Quantcast Chapter 5 Correspondence/Message Files and Disposal

Click Here to
Order this information in Print

Click Here to
Order this information on CD-ROM

Click Here to
Download this information in PDF Format

 

Click here to make tpub.com your Home Page

Page Title: Chapter 5 Correspondence/Message Files and Disposal
Back | Up | Next

Click here for a printable version

Google


Web
www.tpub.com

Home

   
Information Categories
.... Administration
Advancement
Aerographer
Automotive
Aviation
Combat
Construction
Diving
Draftsman
Engineering
Electronics
Food and Cooking
Math
Medical
Music
Nuclear Fundamentals
Photography
Religion
USMC
   
Products
  Educational CD-ROM's
Printed Manuals
Downloadable Books

   


 

Share on Google+Share on FacebookShare on LinkedInShare on TwitterShare on DiggShare on Stumble Upon
Back
Messenger Service
Up
Yeoman Basic
Next
Security Files
CHAPTER 5 CORRESPONDENCE/MESSAGE FILES AND DISPOSAL As  a  Yeoman  (YN),  you  must  be  able  to file   correspondence   correctly   and   retrieve   it quickly.  The  amount  of  time  it  takes  you  to locate  a  certain  piece  of  correspondence  will depend   on   how   well   you   know   the   Navy filing  system. This  chapter  introduces  you  to  the  Navy way  of  filing,  to  equipment  commonly  used by the YN, and to various procedures that will help  you  perform  your  duties  efficiently.  The chapter   then   covers   the   numerical   subject identification   coding   system. Finally,  the records  disposal  system  is  discussed. CENTRALIZED   AND DECENTRALIZED    FILES Your   command   has   two   options   in   the manner  it  keeps  incoming  and  outgoing correspondence  readily  available–centralized or   decentralized   files. Centralized   filing, where all   official copies of   outgoing correspondence  and  the  originals  of  incoming correspondence   are   maintained   in   the   same office,   is used   by   ships,   small   shore commands,   or   commands   with   a   minimal amount   of   correspondence.   A   decentralized system,  where  the  originals  and  official  copies are  maintained  at  the  departmental  level,  is appropriate   when there   is considerable correspondence routed directly to a department   or   division   having   responsibility over   a   specific subject. Larger   shore commands,   Navy   Department   offices   or bureaus,  or  activities  where  offices  are  widely separated  use  the  decentralized  system. In either system, control and responsibility are  assigned  to  one  or  two  YNs.  In  a  central file  all  operations  and  control  are  under  one person’s immediate supervision. In    a decentralized  system  a  supervisor  makes  sure that   uniform   filing   practices   are   followed   in each  file  location.  Whichever  system  is  used, files   should   not   be   duplicated.   There   should be  only  one  OFFICIAL  file. FILE   EQUIPMENT Whether   ashore   or   aboard   ship,   the equipment   you   use   is   standardized. The following   paragraphs   give   you   general knowledge  of  the  types  of  filing  equipment used  throughout  the  Navy. CABINETS The  types  and  sizes  of  file  cabinets  vary  to accommodate   the   size   of   the   material   filed. Since   materials   should   be   filed   without folding,  the  size  of  the  cabinet  is  determined by  the  size  of  the  individual  sheets,  cards,  or other  records  to  be  filed. Four  or  five-drawer,  steel,  letter-size cabinets   are   the   Navy   standard   for   active correspondence  and  documents. The   Navy standard  correspondence  size  is  8  1/2  by  11 inches,  and  file  cabinets  available  through  the supply   system   are   designed   to   accommodate this   size. Specialized   file   cabinets   are available  for  larger  sized  documents,  such  as drawings,  charts,  or  legal-sized  documents. Each   file   drawer   is   equipped   with   an adjustable  backstop,  called  a  compressor.  By adjusting  the  position  of  the  compressor,  your files   are   kept   in   an   upright   and   orderly position  when  a  file  drawer  is  only  partially filled. 5-1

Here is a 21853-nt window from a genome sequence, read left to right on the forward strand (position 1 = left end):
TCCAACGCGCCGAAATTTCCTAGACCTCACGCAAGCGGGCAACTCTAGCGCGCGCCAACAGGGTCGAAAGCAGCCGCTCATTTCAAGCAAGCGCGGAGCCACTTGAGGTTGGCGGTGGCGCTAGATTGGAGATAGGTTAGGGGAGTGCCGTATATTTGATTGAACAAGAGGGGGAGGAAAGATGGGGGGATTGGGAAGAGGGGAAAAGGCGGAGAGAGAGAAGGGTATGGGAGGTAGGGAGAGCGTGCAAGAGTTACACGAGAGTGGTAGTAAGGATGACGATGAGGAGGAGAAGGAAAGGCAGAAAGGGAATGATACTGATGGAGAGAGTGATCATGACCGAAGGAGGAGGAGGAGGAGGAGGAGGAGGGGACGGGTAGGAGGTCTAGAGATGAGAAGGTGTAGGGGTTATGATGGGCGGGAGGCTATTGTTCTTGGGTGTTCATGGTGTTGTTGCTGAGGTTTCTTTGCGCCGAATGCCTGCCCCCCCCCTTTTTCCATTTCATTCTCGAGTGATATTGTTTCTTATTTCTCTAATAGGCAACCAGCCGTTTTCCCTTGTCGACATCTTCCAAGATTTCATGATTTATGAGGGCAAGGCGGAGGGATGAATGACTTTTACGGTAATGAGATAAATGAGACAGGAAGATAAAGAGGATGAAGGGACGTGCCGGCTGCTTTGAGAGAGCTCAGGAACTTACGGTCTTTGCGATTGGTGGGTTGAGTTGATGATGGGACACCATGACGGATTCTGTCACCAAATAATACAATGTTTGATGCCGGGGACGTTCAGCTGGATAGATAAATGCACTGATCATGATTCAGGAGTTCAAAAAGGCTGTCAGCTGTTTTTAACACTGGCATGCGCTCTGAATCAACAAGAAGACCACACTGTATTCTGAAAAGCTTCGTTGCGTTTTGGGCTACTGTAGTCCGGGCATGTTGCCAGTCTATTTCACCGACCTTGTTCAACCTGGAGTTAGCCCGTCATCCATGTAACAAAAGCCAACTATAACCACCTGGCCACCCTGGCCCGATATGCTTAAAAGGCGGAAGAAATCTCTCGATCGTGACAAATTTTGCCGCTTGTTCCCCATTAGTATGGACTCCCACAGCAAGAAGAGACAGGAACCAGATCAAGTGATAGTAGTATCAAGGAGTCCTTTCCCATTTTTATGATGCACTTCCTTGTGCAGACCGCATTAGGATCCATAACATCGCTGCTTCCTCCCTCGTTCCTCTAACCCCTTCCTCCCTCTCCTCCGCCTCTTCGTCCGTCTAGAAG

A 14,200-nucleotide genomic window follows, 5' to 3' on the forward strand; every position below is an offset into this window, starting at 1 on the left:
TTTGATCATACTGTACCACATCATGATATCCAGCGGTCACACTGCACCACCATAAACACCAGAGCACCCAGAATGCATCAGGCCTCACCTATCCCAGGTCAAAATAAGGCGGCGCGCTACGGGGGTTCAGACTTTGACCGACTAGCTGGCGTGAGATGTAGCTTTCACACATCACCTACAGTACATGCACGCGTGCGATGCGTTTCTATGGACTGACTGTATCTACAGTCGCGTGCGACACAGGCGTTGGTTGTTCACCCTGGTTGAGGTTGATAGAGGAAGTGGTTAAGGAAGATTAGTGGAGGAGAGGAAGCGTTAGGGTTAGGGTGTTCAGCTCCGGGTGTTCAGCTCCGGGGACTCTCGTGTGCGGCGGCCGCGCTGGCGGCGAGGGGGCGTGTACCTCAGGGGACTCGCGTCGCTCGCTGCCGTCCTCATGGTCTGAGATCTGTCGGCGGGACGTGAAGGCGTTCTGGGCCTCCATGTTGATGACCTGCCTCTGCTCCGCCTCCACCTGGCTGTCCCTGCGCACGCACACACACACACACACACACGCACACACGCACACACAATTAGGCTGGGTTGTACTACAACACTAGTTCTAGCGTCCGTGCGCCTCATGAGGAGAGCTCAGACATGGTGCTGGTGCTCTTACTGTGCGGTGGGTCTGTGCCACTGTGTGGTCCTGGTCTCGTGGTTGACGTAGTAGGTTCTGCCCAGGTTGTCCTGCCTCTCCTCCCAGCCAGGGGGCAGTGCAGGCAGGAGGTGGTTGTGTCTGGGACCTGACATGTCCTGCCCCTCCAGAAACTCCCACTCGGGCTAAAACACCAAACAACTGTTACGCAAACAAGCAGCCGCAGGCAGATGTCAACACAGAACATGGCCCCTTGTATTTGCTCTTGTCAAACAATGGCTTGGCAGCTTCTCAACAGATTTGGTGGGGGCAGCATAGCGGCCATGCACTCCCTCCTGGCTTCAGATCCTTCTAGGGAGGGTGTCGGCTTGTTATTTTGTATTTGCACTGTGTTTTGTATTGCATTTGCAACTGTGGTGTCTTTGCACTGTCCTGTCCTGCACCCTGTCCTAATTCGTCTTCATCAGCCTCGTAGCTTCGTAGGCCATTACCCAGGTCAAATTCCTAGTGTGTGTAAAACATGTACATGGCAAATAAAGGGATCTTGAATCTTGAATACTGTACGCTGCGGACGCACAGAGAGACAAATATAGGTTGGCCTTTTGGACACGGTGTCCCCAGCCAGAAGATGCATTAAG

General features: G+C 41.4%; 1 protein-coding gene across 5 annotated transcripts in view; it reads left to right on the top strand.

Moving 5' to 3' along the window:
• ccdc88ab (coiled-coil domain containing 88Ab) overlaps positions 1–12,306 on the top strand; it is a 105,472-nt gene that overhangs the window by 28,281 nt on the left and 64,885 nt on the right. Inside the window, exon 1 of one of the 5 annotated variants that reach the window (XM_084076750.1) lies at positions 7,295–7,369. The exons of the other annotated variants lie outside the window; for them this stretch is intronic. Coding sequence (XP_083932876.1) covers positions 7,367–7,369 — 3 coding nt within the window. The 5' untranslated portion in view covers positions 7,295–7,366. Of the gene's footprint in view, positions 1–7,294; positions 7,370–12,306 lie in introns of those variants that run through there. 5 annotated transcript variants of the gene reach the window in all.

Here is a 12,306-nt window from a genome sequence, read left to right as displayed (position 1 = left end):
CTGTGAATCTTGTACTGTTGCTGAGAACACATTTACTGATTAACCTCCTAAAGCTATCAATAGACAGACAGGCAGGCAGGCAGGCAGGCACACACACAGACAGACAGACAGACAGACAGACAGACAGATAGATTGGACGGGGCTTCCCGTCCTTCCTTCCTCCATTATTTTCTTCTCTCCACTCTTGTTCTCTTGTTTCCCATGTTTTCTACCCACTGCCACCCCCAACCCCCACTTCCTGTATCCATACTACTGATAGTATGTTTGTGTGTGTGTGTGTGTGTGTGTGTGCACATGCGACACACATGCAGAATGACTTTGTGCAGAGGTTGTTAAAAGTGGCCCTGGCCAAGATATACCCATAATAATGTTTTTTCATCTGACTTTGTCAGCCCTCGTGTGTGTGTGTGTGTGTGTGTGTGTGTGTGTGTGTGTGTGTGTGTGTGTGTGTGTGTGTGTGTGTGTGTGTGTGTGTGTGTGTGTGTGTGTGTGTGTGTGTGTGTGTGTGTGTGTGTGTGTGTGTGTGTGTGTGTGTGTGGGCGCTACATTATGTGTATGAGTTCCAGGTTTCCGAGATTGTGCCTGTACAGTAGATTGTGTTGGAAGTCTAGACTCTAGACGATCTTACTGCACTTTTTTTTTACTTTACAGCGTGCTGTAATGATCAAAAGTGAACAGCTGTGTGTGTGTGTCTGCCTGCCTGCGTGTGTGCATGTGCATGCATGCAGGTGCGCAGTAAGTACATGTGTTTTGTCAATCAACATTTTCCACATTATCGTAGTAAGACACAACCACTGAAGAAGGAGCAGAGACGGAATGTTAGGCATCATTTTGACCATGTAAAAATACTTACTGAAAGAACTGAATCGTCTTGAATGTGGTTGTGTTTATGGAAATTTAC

Privacy Statement - Press Release - Copyright Information. - Contact Us - Support Integrated Publishing

Integrated Publishing, Inc.